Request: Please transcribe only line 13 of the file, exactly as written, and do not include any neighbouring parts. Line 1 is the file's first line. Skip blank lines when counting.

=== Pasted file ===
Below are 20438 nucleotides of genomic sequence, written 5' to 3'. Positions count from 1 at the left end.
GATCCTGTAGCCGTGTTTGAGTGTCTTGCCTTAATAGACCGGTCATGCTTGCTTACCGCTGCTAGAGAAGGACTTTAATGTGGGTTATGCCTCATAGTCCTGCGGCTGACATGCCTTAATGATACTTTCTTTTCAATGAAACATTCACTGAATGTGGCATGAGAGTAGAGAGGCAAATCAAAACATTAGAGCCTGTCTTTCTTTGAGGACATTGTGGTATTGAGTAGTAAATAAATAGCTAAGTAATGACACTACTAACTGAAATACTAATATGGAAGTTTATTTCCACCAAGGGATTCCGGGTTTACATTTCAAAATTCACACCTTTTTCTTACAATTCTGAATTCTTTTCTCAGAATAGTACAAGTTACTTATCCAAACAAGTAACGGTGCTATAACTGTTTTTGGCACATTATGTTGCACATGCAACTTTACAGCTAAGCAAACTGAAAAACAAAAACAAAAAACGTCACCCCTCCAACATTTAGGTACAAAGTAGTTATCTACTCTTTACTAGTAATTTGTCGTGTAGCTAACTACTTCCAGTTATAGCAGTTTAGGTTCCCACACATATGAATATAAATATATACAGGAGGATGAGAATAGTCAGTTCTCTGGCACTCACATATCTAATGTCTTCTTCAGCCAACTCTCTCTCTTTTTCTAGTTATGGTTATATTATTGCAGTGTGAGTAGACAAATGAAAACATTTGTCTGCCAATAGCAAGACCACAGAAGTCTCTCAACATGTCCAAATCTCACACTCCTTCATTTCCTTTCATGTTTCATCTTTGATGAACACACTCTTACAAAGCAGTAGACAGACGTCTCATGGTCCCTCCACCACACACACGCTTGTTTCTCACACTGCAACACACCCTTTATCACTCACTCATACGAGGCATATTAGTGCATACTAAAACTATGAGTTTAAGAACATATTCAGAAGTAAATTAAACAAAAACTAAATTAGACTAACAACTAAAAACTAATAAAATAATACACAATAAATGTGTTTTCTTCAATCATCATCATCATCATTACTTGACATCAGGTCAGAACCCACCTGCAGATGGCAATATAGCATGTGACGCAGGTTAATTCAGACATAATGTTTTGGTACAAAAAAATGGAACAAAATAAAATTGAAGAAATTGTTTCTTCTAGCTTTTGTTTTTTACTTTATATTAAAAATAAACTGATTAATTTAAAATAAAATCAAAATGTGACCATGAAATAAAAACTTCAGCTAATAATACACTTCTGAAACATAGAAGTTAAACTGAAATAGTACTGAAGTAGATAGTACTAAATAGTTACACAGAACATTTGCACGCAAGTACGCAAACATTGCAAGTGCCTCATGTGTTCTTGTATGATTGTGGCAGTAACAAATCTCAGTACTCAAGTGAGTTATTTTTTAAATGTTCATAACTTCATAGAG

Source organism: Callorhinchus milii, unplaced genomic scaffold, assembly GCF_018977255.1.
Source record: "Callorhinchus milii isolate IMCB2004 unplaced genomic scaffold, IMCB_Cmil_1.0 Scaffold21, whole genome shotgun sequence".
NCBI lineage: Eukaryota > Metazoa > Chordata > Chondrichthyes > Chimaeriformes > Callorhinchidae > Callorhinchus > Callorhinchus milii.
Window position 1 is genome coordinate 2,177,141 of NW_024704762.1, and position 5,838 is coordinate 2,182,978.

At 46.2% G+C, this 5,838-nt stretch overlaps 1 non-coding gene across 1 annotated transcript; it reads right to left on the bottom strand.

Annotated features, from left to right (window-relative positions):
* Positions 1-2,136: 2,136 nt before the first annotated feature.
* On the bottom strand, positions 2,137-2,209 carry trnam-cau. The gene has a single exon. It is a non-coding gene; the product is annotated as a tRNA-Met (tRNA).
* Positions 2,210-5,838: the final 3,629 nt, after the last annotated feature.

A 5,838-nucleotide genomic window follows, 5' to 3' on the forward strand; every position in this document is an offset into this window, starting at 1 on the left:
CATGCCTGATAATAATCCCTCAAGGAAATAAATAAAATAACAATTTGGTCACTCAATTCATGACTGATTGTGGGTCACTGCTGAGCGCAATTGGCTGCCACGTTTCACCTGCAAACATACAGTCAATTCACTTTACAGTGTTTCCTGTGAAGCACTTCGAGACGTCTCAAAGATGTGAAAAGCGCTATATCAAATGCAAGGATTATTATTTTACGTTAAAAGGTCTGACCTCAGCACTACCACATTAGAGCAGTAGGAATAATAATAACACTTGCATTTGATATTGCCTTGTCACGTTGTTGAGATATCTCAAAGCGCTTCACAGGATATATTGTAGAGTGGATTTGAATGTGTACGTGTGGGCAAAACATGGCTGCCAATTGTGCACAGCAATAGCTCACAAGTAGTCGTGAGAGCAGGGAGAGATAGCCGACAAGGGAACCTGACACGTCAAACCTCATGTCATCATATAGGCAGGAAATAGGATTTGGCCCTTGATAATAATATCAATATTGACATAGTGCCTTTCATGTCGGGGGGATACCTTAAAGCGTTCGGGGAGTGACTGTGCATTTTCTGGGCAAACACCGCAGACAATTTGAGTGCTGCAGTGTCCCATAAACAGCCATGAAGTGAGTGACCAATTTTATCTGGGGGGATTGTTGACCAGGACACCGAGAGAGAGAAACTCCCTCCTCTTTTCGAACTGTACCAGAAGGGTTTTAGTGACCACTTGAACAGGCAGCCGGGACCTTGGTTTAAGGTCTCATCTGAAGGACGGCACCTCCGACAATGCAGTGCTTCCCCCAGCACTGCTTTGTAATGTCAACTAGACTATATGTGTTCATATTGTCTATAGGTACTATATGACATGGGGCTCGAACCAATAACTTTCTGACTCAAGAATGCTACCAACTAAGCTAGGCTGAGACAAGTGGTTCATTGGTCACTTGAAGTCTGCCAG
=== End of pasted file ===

CATGCCTGATAATAATCCCTCAAGGAAATAAATAAAATAACAATTTGGTCACTCAATTCATGACTGATTGTGGGTCACTGCTGAGCGCAATTGGCTGCCACGTTTCACCTGCAAACATACAGTCAATTCACTTTACAGTGTTTCCTGTGAAGCACTTCGAGACGTCTCAAAGATGTGAAAAGCGCTATATCAAATGCAAGGATTATTATTTTACGTTAAAAGGTCTGACCTCAGCACTACCACATTAGAGCAGTAGGAATAATAATAACACTTGCATTTGATATTGCCTTGTCACGTTGTTGAGATATCTCAAAGCGCTTCACAGGATATATTGTAGAGTGGATTTGAATGTGTACGTGTGGGCAAAACATGGCTGCCAATTGTGCACAGCAATAGCTCACAAGTAGTCGTGAGAGCAGGGAGAGATAGCCGACAAGGGAACCTGACACGTCAAACCTCATGTCATCATATAGGCAGGAAATAGGATTTGGCCCTTGATAATAATATCAATATTGACATAGTGCCTTTCATGTCGGGGGGATACCTTAAAGCGTTCGGGGAGTGACTGTGCATTTTCTGGGCAAACACCGCAGACAATTTGAGTGCTGCAGTGTCCCATAAACAGCCATGAAGTGAGTGACCAATTTTATCTGGGGGGATTGTTGACCAGGACACCGAGAGAGAGAAACTCCCTCCTCTTTTCGAACTGTACCAGAAGGGTTTTAGTGACCACTTGAACAGGCAGCCGGGACCTTGGTTTAAGGTCTCATCTGAAGGACGGCACCTCCGACAATGCAGTGCTTCCCCCAGCACTGCTTTGTAATGTCAACTAGACTATATGTGTTCATATTGTCTATAGGTACTATATGACATGGGGCTCGAACCAATAACTTTCTGACTCAAGAATGCTACCAACTAAGCTAGGCTGAGACAAGTGGTTCATTGGTCACTTGAAGTCTGCCAG